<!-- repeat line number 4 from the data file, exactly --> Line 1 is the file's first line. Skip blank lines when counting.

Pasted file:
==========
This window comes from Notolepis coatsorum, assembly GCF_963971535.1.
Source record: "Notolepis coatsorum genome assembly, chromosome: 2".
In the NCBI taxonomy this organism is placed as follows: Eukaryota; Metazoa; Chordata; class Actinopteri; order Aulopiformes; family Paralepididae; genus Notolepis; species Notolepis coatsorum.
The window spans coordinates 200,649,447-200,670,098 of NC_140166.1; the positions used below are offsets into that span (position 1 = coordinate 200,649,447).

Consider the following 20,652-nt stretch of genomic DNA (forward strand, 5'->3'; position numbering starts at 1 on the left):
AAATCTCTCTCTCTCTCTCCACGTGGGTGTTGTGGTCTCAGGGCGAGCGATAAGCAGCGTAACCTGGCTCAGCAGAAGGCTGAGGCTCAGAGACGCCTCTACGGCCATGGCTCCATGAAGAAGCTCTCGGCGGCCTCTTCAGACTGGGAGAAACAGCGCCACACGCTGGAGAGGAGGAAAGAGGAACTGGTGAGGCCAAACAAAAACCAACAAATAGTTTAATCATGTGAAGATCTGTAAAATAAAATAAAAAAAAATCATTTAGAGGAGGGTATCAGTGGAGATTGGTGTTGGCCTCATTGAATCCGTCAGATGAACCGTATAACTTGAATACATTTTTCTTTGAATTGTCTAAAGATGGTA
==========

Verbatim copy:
The window spans coordinates 200,649,447-200,670,098 of NC_140166.1; the positions used below are offsets into that span (position 1 = coordinate 200,649,447).